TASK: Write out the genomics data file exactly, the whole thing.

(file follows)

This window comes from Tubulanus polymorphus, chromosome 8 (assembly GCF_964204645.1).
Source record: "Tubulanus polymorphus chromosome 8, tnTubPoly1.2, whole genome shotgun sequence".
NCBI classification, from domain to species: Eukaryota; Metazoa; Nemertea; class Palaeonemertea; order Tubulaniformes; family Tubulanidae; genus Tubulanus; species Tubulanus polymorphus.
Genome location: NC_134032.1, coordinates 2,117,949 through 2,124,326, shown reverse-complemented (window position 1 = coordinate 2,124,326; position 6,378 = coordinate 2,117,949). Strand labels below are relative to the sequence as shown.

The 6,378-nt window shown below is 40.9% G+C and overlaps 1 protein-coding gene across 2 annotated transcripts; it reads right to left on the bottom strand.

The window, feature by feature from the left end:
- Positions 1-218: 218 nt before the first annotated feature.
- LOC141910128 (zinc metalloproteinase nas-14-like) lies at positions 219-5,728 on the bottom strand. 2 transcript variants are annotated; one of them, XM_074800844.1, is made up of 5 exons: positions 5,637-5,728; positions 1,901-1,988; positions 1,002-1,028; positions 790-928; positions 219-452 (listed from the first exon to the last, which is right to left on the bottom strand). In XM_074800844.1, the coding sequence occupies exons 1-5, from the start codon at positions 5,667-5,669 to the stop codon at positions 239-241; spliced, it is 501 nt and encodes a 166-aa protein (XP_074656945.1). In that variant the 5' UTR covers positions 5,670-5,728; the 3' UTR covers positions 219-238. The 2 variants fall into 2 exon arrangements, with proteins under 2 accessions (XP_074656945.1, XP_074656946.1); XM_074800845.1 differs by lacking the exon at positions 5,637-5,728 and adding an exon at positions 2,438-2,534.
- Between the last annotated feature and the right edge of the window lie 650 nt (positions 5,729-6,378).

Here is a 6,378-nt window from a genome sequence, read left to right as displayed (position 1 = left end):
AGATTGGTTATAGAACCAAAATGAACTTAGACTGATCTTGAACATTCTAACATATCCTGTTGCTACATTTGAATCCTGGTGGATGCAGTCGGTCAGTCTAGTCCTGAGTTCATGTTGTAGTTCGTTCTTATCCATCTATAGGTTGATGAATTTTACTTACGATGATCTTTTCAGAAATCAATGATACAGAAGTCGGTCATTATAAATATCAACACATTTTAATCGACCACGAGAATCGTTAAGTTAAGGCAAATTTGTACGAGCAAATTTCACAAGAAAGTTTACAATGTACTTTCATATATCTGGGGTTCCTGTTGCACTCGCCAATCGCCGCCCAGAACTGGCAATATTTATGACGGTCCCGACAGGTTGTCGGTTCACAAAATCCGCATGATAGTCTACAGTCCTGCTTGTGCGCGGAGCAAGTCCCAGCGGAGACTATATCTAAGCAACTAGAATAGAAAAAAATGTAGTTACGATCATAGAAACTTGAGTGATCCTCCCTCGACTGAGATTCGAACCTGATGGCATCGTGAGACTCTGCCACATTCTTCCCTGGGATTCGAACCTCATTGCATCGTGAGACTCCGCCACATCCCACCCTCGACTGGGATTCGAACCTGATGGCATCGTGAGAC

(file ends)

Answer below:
This window comes from Tubulanus polymorphus, chromosome 8 (assembly GCF_964204645.1).
Source record: "Tubulanus polymorphus chromosome 8, tnTubPoly1.2, whole genome shotgun sequence".
NCBI classification, from domain to species: Eukaryota; Metazoa; Nemertea; class Palaeonemertea; order Tubulaniformes; family Tubulanidae; genus Tubulanus; species Tubulanus polymorphus.
Genome location: NC_134032.1, coordinates 2,117,949 through 2,124,326, shown reverse-complemented (window position 1 = coordinate 2,124,326; position 6,378 = coordinate 2,117,949). Strand labels below are relative to the sequence as shown.

The 6,378-nt window shown below is 40.9% G+C and overlaps 1 protein-coding gene across 2 annotated transcripts; it reads right to left on the bottom strand.

The window, feature by feature from the left end:
- Positions 1-218: 218 nt before the first annotated feature.
- LOC141910128 (zinc metalloproteinase nas-14-like) lies at positions 219-5,728 on the bottom strand. 2 transcript variants are annotated; one of them, XM_074800844.1, is made up of 5 exons: positions 5,637-5,728; positions 1,901-1,988; positions 1,002-1,028; positions 790-928; positions 219-452 (listed from the first exon to the last, which is right to left on the bottom strand). In XM_074800844.1, the coding sequence occupies exons 1-5, from the start codon at positions 5,667-5,669 to the stop codon at positions 239-241; spliced, it is 501 nt and encodes a 166-aa protein (XP_074656945.1). In that variant the 5' UTR covers positions 5,670-5,728; the 3' UTR covers positions 219-238. The 2 variants fall into 2 exon arrangements, with proteins under 2 accessions (XP_074656945.1, XP_074656946.1); XM_074800845.1 differs by lacking the exon at positions 5,637-5,728 and adding an exon at positions 2,438-2,534.
- Between the last annotated feature and the right edge of the window lie 650 nt (positions 5,729-6,378).

Here is a 6,378-nt window from a genome sequence, read left to right as displayed (position 1 = left end):
AGATTGGTTATAGAACCAAAATGAACTTAGACTGATCTTGAACATTCTAACATATCCTGTTGCTACATTTGAATCCTGGTGGATGCAGTCGGTCAGTCTAGTCCTGAGTTCATGTTGTAGTTCGTTCTTATCCATCTATAGGTTGATGAATTTTACTTACGATGATCTTTTCAGAAATCAATGATACAGAAGTCGGTCATTATAAATATCAACACATTTTAATCGACCACGAGAATCGTTAAGTTAAGGCAAATTTGTACGAGCAAATTTCACAAGAAAGTTTACAATGTACTTTCATATATCTGGGGTTCCTGTTGCACTCGCCAATCGCCGCCCAGAACTGGCAATATTTATGACGGTCCCGACAGGTTGTCGGTTCACAAAATCCGCATGATAGTCTACAGTCCTGCTTGTGCGCGGAGCAAGTCCCAGCGGAGACTATATCTAAGCAACTAGAATAGAAAAAAATGTAGTTACGATCATAGAAACTTGAGTGATCCTCCCTCGACTGAGATTCGAACCTGATGGCATCGTGAGACTCTGCCACATTCTTCCCTGGGATTCGAACCTCATTGCATCGTGAGACTCCGCCACATCCCACCCTCGACTGGGATTCGAACCTGATGGCATCGTGAGAC